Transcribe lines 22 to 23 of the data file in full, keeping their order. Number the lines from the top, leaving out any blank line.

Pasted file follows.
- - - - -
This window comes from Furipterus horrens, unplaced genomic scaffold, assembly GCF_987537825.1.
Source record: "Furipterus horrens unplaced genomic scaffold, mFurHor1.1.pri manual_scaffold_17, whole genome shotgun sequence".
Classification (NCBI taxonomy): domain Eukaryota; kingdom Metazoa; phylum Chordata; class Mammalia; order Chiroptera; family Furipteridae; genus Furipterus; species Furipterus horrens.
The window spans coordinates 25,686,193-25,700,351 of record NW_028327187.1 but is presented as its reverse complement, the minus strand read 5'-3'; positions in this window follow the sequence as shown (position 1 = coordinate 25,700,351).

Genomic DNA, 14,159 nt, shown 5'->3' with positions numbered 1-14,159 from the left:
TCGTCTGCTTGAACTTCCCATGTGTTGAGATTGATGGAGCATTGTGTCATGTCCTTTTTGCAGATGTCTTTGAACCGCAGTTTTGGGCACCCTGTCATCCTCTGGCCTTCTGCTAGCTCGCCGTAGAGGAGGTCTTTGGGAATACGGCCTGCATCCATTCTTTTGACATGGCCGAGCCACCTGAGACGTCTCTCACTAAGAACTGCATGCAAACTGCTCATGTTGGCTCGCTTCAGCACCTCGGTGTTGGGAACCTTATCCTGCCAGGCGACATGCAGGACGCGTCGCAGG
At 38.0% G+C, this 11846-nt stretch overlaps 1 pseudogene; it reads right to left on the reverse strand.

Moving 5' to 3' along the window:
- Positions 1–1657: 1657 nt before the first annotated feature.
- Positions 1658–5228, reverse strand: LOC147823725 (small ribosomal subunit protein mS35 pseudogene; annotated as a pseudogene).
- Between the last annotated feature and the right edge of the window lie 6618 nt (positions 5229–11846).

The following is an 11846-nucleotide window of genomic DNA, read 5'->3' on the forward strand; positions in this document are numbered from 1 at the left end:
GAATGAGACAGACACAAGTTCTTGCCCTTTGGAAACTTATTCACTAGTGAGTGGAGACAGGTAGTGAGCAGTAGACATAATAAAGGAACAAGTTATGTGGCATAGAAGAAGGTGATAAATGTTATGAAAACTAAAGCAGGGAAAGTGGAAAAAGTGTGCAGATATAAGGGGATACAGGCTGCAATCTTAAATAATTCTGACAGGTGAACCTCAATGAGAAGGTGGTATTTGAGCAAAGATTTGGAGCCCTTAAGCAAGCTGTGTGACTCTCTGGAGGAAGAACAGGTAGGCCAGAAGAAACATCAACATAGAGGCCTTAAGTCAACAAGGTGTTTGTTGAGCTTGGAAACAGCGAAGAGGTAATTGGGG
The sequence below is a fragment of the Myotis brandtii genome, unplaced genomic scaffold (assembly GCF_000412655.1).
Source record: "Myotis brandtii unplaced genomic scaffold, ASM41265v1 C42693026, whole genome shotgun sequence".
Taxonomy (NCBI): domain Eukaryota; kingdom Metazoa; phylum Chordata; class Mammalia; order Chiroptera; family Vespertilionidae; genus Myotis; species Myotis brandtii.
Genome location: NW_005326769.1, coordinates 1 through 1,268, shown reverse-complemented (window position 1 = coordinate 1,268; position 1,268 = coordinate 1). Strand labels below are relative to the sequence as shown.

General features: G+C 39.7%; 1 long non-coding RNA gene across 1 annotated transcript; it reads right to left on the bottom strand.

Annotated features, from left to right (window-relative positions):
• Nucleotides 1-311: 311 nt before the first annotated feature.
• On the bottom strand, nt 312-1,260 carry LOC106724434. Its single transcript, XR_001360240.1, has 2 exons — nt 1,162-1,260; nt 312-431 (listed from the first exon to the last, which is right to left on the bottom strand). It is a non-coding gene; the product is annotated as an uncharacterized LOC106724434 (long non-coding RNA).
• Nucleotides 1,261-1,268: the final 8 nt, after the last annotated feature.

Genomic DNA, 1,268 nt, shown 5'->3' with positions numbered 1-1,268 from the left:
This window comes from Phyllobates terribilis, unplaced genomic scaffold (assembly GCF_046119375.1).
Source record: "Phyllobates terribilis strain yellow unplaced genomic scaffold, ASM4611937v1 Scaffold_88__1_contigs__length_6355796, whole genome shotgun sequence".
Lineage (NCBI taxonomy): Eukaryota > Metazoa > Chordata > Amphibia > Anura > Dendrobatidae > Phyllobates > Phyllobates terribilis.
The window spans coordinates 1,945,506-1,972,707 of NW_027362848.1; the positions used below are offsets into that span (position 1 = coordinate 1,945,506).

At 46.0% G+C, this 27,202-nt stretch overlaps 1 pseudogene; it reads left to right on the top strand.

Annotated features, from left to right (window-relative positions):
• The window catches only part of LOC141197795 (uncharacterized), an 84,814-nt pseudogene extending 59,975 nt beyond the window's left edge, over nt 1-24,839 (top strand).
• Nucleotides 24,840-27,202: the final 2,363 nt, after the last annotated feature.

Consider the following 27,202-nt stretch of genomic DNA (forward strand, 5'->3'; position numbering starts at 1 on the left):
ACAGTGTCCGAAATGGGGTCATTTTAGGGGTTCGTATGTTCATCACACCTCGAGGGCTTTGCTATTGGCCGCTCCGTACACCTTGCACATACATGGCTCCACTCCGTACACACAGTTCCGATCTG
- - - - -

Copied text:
• Nucleotides 1,261-1,268: the final 8 nt, after the last annotated feature.

Genomic DNA, 1,268 nt, shown 5'->3' with positions numbered 1-1,268 from the left: